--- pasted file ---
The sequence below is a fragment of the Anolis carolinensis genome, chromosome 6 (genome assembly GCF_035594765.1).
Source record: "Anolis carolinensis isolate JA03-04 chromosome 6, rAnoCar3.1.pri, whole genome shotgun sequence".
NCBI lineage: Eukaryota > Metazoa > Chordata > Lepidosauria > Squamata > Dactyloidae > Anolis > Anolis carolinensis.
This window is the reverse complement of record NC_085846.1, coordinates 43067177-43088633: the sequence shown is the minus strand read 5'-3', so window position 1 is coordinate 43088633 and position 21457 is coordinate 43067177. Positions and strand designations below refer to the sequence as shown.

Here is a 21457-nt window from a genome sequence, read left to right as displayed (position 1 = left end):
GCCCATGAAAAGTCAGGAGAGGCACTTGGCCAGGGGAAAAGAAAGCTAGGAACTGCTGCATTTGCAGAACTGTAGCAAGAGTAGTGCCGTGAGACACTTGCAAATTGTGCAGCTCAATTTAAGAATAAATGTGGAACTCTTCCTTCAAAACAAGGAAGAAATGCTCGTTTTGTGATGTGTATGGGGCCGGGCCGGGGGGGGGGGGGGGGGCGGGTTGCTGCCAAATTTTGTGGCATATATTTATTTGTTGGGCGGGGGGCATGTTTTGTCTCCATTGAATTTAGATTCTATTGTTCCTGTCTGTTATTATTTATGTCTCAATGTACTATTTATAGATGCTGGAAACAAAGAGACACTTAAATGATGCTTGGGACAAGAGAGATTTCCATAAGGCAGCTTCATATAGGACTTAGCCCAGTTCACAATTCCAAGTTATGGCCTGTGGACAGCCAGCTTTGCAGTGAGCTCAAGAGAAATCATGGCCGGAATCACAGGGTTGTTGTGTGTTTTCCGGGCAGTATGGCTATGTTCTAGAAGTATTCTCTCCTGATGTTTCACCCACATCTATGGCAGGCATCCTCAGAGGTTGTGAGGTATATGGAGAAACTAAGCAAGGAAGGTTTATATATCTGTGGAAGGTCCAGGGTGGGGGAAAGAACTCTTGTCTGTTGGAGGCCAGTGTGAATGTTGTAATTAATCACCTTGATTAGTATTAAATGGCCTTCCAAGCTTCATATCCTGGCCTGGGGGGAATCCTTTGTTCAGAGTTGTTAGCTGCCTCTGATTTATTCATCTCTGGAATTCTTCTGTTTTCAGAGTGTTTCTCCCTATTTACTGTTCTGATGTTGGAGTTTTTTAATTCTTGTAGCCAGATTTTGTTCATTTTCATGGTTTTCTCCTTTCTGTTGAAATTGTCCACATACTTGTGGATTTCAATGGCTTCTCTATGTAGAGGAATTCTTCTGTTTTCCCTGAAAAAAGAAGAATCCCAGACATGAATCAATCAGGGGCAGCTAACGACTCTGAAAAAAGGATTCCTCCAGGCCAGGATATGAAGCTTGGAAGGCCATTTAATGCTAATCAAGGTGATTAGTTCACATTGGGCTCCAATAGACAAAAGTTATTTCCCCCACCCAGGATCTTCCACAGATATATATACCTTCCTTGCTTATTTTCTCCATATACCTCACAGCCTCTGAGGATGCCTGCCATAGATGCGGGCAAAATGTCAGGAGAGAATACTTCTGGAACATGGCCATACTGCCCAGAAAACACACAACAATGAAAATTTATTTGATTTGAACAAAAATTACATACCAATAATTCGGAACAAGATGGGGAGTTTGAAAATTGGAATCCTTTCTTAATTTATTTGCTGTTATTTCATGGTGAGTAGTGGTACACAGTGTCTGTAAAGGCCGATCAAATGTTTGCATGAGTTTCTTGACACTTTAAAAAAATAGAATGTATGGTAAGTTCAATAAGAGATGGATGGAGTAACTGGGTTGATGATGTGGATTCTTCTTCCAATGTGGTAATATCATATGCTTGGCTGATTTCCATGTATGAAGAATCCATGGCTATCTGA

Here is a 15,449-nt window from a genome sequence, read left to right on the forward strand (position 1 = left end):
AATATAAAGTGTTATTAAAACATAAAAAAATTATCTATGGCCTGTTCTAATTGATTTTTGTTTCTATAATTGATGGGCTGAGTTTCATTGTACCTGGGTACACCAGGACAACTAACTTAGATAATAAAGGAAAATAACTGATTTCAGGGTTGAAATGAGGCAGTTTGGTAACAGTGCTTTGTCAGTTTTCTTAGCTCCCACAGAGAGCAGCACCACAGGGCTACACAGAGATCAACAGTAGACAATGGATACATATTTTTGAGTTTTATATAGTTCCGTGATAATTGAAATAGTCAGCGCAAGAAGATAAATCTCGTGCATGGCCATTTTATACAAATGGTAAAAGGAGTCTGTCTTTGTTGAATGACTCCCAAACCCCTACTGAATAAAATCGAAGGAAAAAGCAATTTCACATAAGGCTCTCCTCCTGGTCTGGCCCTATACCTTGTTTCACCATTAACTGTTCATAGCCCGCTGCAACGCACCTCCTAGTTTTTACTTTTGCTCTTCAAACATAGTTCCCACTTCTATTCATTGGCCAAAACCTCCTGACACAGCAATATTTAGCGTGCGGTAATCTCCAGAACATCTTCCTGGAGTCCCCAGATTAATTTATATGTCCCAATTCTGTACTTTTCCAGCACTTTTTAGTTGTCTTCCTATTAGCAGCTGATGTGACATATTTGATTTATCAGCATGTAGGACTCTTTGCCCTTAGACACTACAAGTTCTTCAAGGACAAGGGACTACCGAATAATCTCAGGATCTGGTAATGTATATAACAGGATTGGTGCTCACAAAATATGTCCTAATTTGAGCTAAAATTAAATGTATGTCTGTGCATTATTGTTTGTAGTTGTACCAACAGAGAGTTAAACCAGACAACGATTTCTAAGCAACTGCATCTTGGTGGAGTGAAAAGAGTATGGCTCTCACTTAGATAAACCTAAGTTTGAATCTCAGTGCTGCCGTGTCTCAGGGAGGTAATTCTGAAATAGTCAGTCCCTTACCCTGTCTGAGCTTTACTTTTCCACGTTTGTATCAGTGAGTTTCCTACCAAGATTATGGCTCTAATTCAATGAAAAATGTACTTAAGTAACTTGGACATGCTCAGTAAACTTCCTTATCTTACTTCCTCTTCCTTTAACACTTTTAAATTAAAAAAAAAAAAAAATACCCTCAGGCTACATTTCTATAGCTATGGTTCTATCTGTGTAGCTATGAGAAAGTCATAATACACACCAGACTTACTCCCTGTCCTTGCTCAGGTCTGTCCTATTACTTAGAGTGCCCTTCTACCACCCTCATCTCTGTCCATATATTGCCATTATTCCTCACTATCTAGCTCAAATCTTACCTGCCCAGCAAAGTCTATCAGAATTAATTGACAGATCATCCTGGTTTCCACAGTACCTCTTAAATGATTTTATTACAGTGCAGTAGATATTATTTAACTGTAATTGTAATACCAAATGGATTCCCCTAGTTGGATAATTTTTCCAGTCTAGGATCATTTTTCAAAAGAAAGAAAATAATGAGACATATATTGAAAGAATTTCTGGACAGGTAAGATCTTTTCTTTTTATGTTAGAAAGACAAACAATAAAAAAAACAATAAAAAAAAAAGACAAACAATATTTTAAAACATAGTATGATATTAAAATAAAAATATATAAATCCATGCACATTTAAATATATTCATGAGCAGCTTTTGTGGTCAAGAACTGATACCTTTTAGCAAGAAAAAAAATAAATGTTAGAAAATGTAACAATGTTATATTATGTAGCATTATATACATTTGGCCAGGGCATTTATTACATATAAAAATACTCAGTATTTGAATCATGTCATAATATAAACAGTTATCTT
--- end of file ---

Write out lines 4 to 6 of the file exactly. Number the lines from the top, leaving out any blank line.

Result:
This window is the reverse complement of record NC_085846.1, coordinates 43067177-43088633: the sequence shown is the minus strand read 5'-3', so window position 1 is coordinate 43088633 and position 21457 is coordinate 43067177. Positions and strand designations below refer to the sequence as shown.

Here is a 21457-nt window from a genome sequence, read left to right as displayed (position 1 = left end):
GCCCATGAAAAGTCAGGAGAGGCACTTGGCCAGGGGAAAAGAAAGCTAGGAACTGCTGCATTTGCAGAACTGTAGCAAGAGTAGTGCCGTGAGACACTTGCAAATTGTGCAGCTCAATTTAAGAATAAATGTGGAACTCTTCCTTCAAAACAAGGAAGAAATGCTCGTTTTGTGATGTGTATGGGGCCGGGCCGGGGGGGGGGGGGGGGGCGGGTTGCTGCCAAATTTTGTGGCATATATTTATTTGTTGGGCGGGGGGCATGTTTTGTCTCCATTGAATTTAGATTCTATTGTTCCTGTCTGTTATTATTTATGTCTCAATGTACTATTTATAGATGCTGGAAACAAAGAGACACTTAAATGATGCTTGGGACAAGAGAGATTTCCATAAGGCAGCTTCATATAGGACTTAGCCCAGTTCACAATTCCAAGTTATGGCCTGTGGACAGCCAGCTTTGCAGTGAGCTCAAGAGAAATCATGGCCGGAATCACAGGGTTGTTGTGTGTTTTCCGGGCAGTATGGCTATGTTCTAGAAGTATTCTCTCCTGATGTTTCACCCACATCTATGGCAGGCATCCTCAGAGGTTGTGAGGTATATGGAGAAACTAAGCAAGGAAGGTTTATATATCTGTGGAAGGTCCAGGGTGGGGGAAAGAACTCTTGTCTGTTGGAGGCCAGTGTGAATGTTGTAATTAATCACCTTGATTAGTATTAAATGGCCTTCCAAGCTTCATATCCTGGCCTGGGGGGAATCCTTTGTTCAGAGTTGTTAGCTGCCTCTGATTTATTCATCTCTGGAATTCTTCTGTTTTCAGAGTGTTTCTCCCTATTTACTGTTCTGATGTTGGAGTTTTTTAATTCTTGTAGCCAGATTTTGTTCATTTTCATGGTTTTCTCCTTTCTGTTGAAATTGTCCACATACTTGTGGATTTCAATGGCTTCTCTATGTAGAGGAATTCTTCTGTTTTCCCTGAAAAAAGAAGAATCCCAGACATGAATCAATCAGGGGCAGCTAACGACTCTGAAAAAAGGATTCCTCCAGGCCAGGATATGAAGCTTGGAAGGCCATTTAATGCTAATCAAGGTGATTAGTTCACATTGGGCTCCAATAGACAAAAGTTATTTCCCCCACCCAGGATCTTCCACAGATATATATACCTTCCTTGCTTATTTTCTCCATATACCTCACAGCCTCTGAGGATGCCTGCCATAGATGCGGGCAAAATGTCAGGAGAGAATACTTCTGGAACATGGCCATACTGCCCAGAAAACACACAACAATGAAAATTTATTTGATTTGAACAAAAATTACATACCAATAATTCGGAACAAGATGGGGAGTTTGAAAATTGGAATCCTTTCTTAATTTATTTGCTGTTATTTCATGGTGAGTAGTGGTACACAGTGTCTGTAAAGGCCGATCAAATGTTTGCATGAGTTTCTTGACACTTTAAAAAAATAGAATGTATGGTAAGTTCAATAAGAGATGGATGGAGTAACTGGGTTGATGATGTGGATTCTTCTTCCAATGTGGTAATATCATATGCTTGGCTGATTTCCATGTATGAAGAATCCATGGCTATCTGA